Thursday, December 21, 2017

Bookmark 2017

Here is this years's bookmark,
my favorite so far because my gargoyle is sitting on the first room I ever
taught in at MICA.
Enjoy!

The instructions for how I put them together is on the
Bookmark 2015.

Giving Pictures


When my friend Jordan sent me this picture, it was a gift of imagery that now lives in my head, laced with interconnections from “Angry Kitten” and the tilt of a certain mood I was feeling at the time. 
I appreciated the resonance that connected me and the stone, easily as memorable as a physical gift.




I like sending favorite pictures I’ve discovered, on-line or in magazines, as birthday greetings. Recently I was particularly gratified when my 3-year-old grand-niece Rhian wanted this picture I’d sent of a David Czerny sculpture printed out for her room. It feels good to hit an image that resonates and I feel like I know her better.

From a chuckle or a smile to a nod of understanding, the range of connections offered to another in the form of pictures is endless. It signifies appreciation, one specific individual to another. To hunt through the world of art and nature for the right picture to send someone stretches out to another’s uniqueness, not cluttering the world with more objects while still offering the thought that went into the choosing. Not limited to the world of manufactured things and their sameness a picture can be more complex in its ability to trigger thoughts and ideas that arise from the feeling of the picture. This is the one I send the most because I can’t look at it without smiling, feeling their pleasure.




In a culture that sends so many pictures this could be an antidote to the narcissism spawned by having the self as most easily available subject. To actively look and choose is revelatory in a variety of ways. I’m always on the lookout for images that make me smile and keep them in a folder of favorites to draw on when the occasion turns up. The surprises of illusionistic humor abound in public art so I have a treasure of murals and sculpture that have been documented. The unexpected stimulates dopamine and pulls attention away from the self. I also save pictures that touch me in some way, particularly if they pull me across species boundaries.


It’s never been easier to send pictures and there are sources of amazement and wonder at sites like thisiscolossal.com or any image search on a subject that inspires curiosity. Choosing pictures for your personal library shows you more about who you are inside as you follow your preferences deeper and see what they bring to mind. It’s way to develop visual sensitivity letting the sense of beauty provide guidance.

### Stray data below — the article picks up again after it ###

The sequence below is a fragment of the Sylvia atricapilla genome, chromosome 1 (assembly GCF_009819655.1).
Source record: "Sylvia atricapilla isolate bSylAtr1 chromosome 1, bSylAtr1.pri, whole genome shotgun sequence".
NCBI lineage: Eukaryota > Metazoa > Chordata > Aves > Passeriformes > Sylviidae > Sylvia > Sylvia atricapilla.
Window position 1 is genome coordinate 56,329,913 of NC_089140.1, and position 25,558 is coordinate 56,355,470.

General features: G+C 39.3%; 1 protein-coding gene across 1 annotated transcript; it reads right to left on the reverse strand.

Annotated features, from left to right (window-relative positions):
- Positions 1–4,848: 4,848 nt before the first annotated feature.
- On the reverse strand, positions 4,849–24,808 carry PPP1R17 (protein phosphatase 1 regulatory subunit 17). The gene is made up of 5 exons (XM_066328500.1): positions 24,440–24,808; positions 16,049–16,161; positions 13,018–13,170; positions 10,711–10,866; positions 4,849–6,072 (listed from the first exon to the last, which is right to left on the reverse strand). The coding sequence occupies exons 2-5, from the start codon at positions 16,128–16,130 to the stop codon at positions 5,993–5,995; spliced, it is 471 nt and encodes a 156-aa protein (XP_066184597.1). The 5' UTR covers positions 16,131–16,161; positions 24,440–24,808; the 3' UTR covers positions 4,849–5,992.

Finding pictures that show more of what matters is pleasurable enrichment. The more you look, the more you are able to see.
Happy Solstice.



Saturday, November 11, 2017

Primitive Emotions

Angry Kitten 2016-17...


I may go back to this painting after the first of the year when I have some concentrated time, so any input is welcome.

Location

The way our location shapes us is profound. We grow into the space of our lives in a network of relationships. Our actions and behaviors develop around its requirements of us. People are affected by the overall state of the location they are part of, an interaction of multiple systems at work in the area. The patterns of living are structured within these systems and adaptive to them. We don’t choose our starting locations but do carry them around in the circuits of our brain where we can return and search the spaces of memory for strategies to apply to new places. The first homes and the social relationships within them create the conditioned patterns that later overlay other homes and surroundings. Our relationships in our first home create expectations for how they are structured later. If they are difficult, we may seek out those who provide the same difficulties to try to heal old wounds.

In the effort to understand who we are, more attention might usefully be given to where we’ve been and its influence on our present way of being. Those that argue that we don't have free will because activity happens in the brain before we are conscious of having the thought aren't considering that the Where circuit in the brain is faster than the What. We realize what we feel by the adjustment within to where we are. It is the stage for how we are, the setting for further action in relation to it. Each of us is a center of awareness at a particular point in spacetime, a perspective for consciousness. What we come to understand from the accumulated locations of our lives is the foundation of what we have to offer. It’s different for everyone but the pattern of human needs, enacted wherever we are, is universal, so while the perspective is different, we share a responsive core.